“He was 70 feet away from the officers. Did they really think Nieto would be able to hit one of them with the gun? And when the officers returned fire- why didn’t they aim at Nieto’s leg or shoot the weapon out of his hand?”

    • **There were far too many witnesses who said he had a gun, and it was too dark and Nieto was too distant for the cops to know that he didn’t have a gun.**

      Assuming those are the facts (which we don’t know yet/if ever), these are all reasons the police should NOT have shot someone multiple times. Witness descriptions in a park at a time of day when there are many people there… It was too dark and the person was too far away for them to see he didn’t have a gun… The choice in that situation should not be shoot and kill. I don’t know what police training would say about this situation, but shoot and kill better not be it.

  3. It’s understandable a family might refuse to accept their loss and look to inflict some of their pain back on the system. Right or wrong, I can empathize with them.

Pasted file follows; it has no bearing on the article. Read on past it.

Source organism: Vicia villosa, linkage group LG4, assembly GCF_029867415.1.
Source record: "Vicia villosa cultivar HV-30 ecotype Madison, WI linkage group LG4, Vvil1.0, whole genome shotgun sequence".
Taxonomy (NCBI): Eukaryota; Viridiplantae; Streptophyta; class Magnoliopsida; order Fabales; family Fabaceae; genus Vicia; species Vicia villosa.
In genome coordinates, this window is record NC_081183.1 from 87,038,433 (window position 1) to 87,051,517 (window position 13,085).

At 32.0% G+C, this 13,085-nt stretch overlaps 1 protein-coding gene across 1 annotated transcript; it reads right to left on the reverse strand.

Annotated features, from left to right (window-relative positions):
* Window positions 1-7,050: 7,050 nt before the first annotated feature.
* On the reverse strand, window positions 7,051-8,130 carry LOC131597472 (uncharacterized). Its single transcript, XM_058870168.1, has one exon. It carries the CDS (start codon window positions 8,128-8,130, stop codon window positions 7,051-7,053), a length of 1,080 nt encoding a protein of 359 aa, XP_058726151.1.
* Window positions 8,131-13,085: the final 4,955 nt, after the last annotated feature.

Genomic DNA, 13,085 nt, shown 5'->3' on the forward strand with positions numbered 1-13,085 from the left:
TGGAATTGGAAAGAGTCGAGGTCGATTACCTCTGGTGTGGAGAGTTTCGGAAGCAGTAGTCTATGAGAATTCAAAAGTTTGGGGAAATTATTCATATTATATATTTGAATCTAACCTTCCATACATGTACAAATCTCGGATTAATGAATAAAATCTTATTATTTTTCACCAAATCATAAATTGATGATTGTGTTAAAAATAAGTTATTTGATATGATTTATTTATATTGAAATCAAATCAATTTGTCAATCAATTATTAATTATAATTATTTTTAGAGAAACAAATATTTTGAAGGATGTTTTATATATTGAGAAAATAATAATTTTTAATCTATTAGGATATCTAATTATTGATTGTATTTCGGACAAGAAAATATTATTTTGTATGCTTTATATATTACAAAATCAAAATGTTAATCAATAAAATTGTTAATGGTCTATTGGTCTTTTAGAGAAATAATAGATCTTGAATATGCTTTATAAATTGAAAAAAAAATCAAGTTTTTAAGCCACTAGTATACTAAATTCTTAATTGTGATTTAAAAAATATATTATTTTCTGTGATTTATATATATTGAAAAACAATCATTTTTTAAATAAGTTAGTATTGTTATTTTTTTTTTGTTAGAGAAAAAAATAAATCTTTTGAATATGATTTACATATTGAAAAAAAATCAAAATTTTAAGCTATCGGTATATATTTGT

Burris, on the other hand—lemme guess… he called them? Last time he made headlines was for bilking Rodney King out of his settlement.

    • Last time John Burris made headlines that I read was when he won 1.5 million for the family of Oscar Grant, who by all accounts he ably and competently represented. Based on that case alone I can see Burris being the first lawyer Alex’s family called, and he’d probably be the first person I’d refer somebody to if they were looking for a lawyer for this kind of case. First, he’s got the experience and track record. Second, he’s got the resources to take the case completely on contingency so the family doesn’t have to risk any of their own money.